Wednesday was the last day when the shares of Mahindra Satyam, the erstwhile Satyam Computer Services Ltd, were traded on the stock market. The company will now be merged into Tech Mahindra. This marks the end of a brand that saw both glory and disgrace in equal measure. Before the infamous Satyam scandal broke out in January 2009, when Byrraju Ramalinga Raju confessed that he had been quietly inflating the company’s order book for seven long years and therefore the company’s finances were not as robust as they looked on paper, the firm was a part of the golden quartet of India’s information technology (IT) sector along with Infosys, Wipro and Tata Consultancy Services. Satyam, ironically, means truth in Sanskrit. In its glory days, Satyam was the lifeline of Hyderabad. People were let off by traffic cops, without even a rap on the knuckles, the moment they disclosed they worked for Satyam. It had spawned a new community of rich young people. The traditional elite no longer were the toast of the society — that slot was taken over by the new-economy brigade. Over 10 per cent of all the IT professionals in the city worked for Satyam. Almost a third of Satyam employees were women. The pubs, shops and real estate developers in the city depended on them for business. Then there was the philanthropic side. Satyam was associated with the Emergency Management and Research Institute, which provided free medical emergency service to people. All they had to do was ask for it by dialling 108. Its ambulances reached any emergency in less than half an hour anywhere in the state. In congested lanes, its paramedics on two-wheelers would reach before the ambulance. No ambulance driver would accept even a Rs 10 tip. The Andhra Pradesh government, whichever party was in power, would never miss the opportunity to parade Satyam and Mr Raju in front of visiting dignitaries. It was IT that had put Andhra Pradesh on the world map and transformed traditional Hyderabad into Cyberabad. And Satyam was the torchbearer of this change. No less feted was Mr Raju. He became the 2007 Ernst & Young Entrepreneur of the Year. Earlier recipients of the award had included heavyweights such as Mukesh Ambani, Kumar Mangalam Birla, Sunil Mittal and N R Narayana Murthy. In fact, Mr Raju went on to represent India at the global edition of the award at Monte Carlo. For three days, he rubbed shoulders with the best from the world of business, though he failed to bag the final honour. (The only Indian to have won at Monte Carlo is Mr Narayana Murthy.) Mr Raju, as well as the company, left no stone unturned to build the Satyam brand. One may ask, why is the brand important in the kind of commoditised business Indian IT companies do? It makes sense for the likes of Microsoft and Oracle, which have products out in the market, to invest in their brand — surely not Indian companies.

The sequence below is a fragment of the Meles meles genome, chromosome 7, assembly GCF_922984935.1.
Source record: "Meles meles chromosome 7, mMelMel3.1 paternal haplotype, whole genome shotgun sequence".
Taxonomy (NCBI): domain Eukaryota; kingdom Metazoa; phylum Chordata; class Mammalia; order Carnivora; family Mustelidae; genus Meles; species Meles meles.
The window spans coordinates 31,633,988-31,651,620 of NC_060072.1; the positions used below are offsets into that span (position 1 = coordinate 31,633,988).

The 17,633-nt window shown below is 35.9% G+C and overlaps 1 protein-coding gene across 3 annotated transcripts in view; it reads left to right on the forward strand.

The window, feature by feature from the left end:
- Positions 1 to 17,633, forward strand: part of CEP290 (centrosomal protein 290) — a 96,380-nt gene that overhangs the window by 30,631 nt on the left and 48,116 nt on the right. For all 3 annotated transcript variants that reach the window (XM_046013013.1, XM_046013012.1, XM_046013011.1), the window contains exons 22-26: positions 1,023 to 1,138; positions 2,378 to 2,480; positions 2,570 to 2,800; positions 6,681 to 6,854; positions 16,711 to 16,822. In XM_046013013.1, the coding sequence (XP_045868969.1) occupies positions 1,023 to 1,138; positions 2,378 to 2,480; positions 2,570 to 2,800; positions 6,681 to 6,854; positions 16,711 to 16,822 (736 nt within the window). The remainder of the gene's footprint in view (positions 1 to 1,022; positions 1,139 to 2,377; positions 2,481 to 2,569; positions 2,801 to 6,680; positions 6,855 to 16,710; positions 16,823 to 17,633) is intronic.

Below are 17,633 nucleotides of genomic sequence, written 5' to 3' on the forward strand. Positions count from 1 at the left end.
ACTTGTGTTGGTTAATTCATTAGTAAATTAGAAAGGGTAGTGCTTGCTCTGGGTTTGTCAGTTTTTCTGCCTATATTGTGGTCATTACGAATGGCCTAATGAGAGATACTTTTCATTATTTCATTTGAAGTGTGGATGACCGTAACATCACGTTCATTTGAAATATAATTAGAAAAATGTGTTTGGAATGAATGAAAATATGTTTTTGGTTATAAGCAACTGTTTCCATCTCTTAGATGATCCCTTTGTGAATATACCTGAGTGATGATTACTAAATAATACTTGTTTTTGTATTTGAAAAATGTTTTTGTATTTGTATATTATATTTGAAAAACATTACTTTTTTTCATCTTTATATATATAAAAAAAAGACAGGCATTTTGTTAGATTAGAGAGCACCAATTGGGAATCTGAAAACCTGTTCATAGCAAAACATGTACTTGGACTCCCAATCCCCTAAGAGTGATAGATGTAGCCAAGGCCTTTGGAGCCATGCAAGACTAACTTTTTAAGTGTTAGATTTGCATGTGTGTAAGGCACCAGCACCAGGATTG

A strong brand comes handy in three ways. One, it shortens the journey to the bidding table. Companies that have a strong brand are more likely to be called by prospective customers than those with lesser brands. It’s quite a struggle for lesser-known companies. Two, a strong brand helps get repeat business from the same customer. The business logic here is that getting a new customer on board is up to six times more expensive than getting an order from an existing customer. So this helps save market development costs. It is important for IT companies to leverage its customers for another reason: most customers start by outsourcing peripheral work. Those who stay with a customer one day graduate from low-value peripheral jobs to value-added core work. Three, a strong brand often fetches a premium over rivals. So investing in a brand is never a wasteful exercise in the IT sector. Seen from this perspective, Satyam’s brand building of those days makes sense. It wasn’t just Mr Raju on his ego trip. A scam of Satyam’s scale would have killed any brand. Actually, the brand died the day Mr Raju confessed his monumental fraud. It’s not that other companies haven’t faced crises that threaten to sully their image. Cadbury, for instance, was struck by the worm “controversy”, and Coca-Cola and Pepsi had to face charges of pesticides in their beverages. But these were lesser attacks and the companies came out of the crises by and large unscathed. The Satyam scandal, for its sheer size, can only be compared with the case of Arthur Andersen. After the accounting firm’s name came up in the Enron scandal, it had to take on a new identity: Accenture. Could there be another name change in the offing? Speculation in business circles is now rife that Daiichi Sankyo will change Ranbaxy’s name after the company accepted that it had misrepresented information to the United States Food and Drug Administration and paid a fine of $500 million. Aspersions were also cast on the quality of its medicine. After that, one pharmacy chain stopped procuring Ranbaxy products, though it subsequently revoked that decision. The company has denied any move to rename Ranbaxy. But it is certain that repairing the company’s image will be a long and arduous journey. Perhaps Daiichi Sankyo feels that a name change at this juncture will send out the wrong signal — people might feel that the company is making cosmetic changes instead of addressing the core issues. So, maybe it’ll give the matter a serious thought once the dust has settled over the current controversy. Who knows?